Before terms like “social distancing” and “shelter at home” had entered the popular vocabulary, the American Hotel & Lodging Association posted a preview on its website of what the U.S. lodging industry could expect businesswise in 2020. Revenue per available room, or RevPAR, the key gauge of financial performance in the hotel business, had risen 2.2% in January, suggesting moderate growth for the year. After all, more than 60% of consumers were planning to take a vacation within the first six months of the year, according to the association.
But global travel was already being tempered by a worrisome flu-like epidemic in China. The outlook was far from robust: U.S. innkeepers should expect nothing better than flat RevPAR and even a slight (0.3%) decline in occupancies for the new year, the February forecast advised.
Within weeks, lodging-industry officials were meeting with President Trump to plead for a lifeline. “We expect that 70% of hourly hotel employees are no longer working,” association CEO Chip Rogers said in a statement issued in response to Congress’ first COVID-19 aid package. “Additionally, we expect half of all U.S. hotels will cease operations by the end of March.”
Occupancies dropped nationwide to about 22% in April. By mid-May, the AH&LA had issued a press release headlined, “Hotel industry on brink of collapse.”
“The hospitality industry is in a fight for survival,” CEO Rogers said in the statement.
And the slide continued.
Marriott alerted 115,000 furloughed employees —about two-thirds of its workforce—that they should expect to be out of work until October. Spared workers were warned that more job cuts were coming. The company’s debt deepened to $12.23 billion by the end of the first quarter.
By then, Hilton Worldwide had closed 950 hotels, including 10% of its hotels in the United States.
Among the areas of operations that were particularly hard hit: Food and beverage departments. Marriott CEO Arne Sorenson told investors in May that foodservice had been “significantly truncated today compared to what it was just a few months ago.”
Sotherly Hotels, a real estate investment trust (REIT) that owns 12 hotels, completely shut its food and beverage outlets.
Groups that maintained their foodservices made significant changes to meet the faint demand while keeping guests and employees safe.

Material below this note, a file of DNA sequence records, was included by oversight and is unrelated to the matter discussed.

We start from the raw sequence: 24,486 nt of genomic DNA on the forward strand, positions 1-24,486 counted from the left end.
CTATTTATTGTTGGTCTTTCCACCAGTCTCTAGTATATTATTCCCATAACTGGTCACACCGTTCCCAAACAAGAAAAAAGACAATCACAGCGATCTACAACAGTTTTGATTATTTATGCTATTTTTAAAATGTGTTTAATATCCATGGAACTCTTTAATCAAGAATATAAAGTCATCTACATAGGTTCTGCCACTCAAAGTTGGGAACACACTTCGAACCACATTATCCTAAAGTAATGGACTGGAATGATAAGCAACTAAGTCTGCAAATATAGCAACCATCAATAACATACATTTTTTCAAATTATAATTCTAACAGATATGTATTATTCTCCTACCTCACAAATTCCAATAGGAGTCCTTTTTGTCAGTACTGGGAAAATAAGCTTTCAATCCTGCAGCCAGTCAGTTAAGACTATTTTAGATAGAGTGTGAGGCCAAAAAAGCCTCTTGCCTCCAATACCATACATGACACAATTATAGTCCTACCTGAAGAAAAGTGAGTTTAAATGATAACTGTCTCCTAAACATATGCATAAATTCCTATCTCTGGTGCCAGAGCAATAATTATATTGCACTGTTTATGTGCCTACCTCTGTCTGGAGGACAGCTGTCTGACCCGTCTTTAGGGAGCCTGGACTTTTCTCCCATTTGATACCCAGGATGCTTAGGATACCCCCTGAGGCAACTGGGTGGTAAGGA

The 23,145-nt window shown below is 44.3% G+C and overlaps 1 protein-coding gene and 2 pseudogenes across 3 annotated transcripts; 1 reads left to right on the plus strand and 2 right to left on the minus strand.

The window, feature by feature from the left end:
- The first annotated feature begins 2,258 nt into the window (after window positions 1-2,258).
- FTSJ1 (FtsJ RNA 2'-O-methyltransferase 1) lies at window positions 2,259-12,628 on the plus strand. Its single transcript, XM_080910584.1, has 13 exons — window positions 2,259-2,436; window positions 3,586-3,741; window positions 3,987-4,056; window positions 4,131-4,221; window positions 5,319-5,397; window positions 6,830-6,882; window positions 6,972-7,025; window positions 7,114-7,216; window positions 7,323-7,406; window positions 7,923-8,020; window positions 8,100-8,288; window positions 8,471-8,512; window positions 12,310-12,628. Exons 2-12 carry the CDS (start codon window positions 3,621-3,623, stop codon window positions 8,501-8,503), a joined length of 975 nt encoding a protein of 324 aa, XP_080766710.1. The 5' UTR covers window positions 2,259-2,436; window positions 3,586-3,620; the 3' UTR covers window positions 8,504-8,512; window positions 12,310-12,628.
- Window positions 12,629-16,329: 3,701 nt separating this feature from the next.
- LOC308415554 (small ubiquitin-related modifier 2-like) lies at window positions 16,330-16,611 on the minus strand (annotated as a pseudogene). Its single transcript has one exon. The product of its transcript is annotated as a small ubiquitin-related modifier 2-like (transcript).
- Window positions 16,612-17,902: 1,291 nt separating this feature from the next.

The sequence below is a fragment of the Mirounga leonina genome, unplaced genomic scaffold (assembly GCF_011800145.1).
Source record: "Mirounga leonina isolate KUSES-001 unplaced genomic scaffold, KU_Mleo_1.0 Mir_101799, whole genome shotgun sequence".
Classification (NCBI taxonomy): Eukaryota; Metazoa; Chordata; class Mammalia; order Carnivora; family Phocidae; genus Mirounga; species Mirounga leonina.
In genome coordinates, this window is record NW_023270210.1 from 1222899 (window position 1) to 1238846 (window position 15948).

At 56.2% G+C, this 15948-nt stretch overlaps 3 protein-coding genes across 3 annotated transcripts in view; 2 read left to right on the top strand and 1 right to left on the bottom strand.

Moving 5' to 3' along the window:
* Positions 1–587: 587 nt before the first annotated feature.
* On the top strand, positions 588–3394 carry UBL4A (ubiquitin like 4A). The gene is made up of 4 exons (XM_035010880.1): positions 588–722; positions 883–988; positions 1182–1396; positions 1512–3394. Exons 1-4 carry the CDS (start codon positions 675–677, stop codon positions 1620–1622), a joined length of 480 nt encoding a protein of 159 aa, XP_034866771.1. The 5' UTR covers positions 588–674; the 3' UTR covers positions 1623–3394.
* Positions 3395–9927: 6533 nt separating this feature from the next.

“No more buffets, mostly packaged counter breakfast,” John Russell, CEO of Red Lion Inns, explained to investors. “Room service will look a lot different. Those that have restaurants, the way [they’re] seated and the way you order your food and get your food will be different.”
Macro conditions hit bottom in April, according to STR, a researcher that focuses on the lodging business. For the week ended July 11, occupancy rates for U.S. lodging properties had edged back to 45.9%--still 38% below the year-ago figure, but double the rates clocked three months earlier.
RevPAR has been more sluggish, according to STR. It pegs the nationwide average at $44.67, a 54.6% decline from the same period of 2019.
So where does that leave the lodging industry today?
The outlook is still bleak. The AH&LA's Rogers has warned that 8,000 hotels could go dark permanently in September, and billions in direct federal aid is needed to save the industry.
“A full recovery will take time, and it could take several years to return to the hotel demand levels we experienced in 2019,” Hilton CEO Chris Nassetta told financial analysts seeking his assessment. “But as we shift our focus to the future, we are incredibly confident about the long-term prospects of the business and our model.”
The byword seems to be uncertainty. No one knows how long the recent surge in new coronavirus cases will last, what impact that will have on economic recovery, and, crucially, what the upshot may be for corporate and leisure travel.
“I wish we had all the answers, but we don’t. Nobody does,” Keith Barr, CEO of Intercontinental Hotel Group, says in an assessment posted on the AH&LA’s website. “Things keep changing fast.”
“We believe this uncertainty will be reflected in muted lodging demand in the near term,” Dave Fulsom, CEO of Sotherly, told financial analysts. “As a result, the company must continue to creatively seek alternative sources of business until travel demand normalizes.
Lodging foodservice managers are already exploring ways of coping, short-term and long. They’re also finding that longstanding problems for the sector, like labor, haven’t gone away.
Still, operators have voiced a steadfast optimism.
“While we believe corporate and international travel will continue to lag,” says Sotherly’s Fulsom, “we are starting to experience some positive momentum as an industry and as a company.”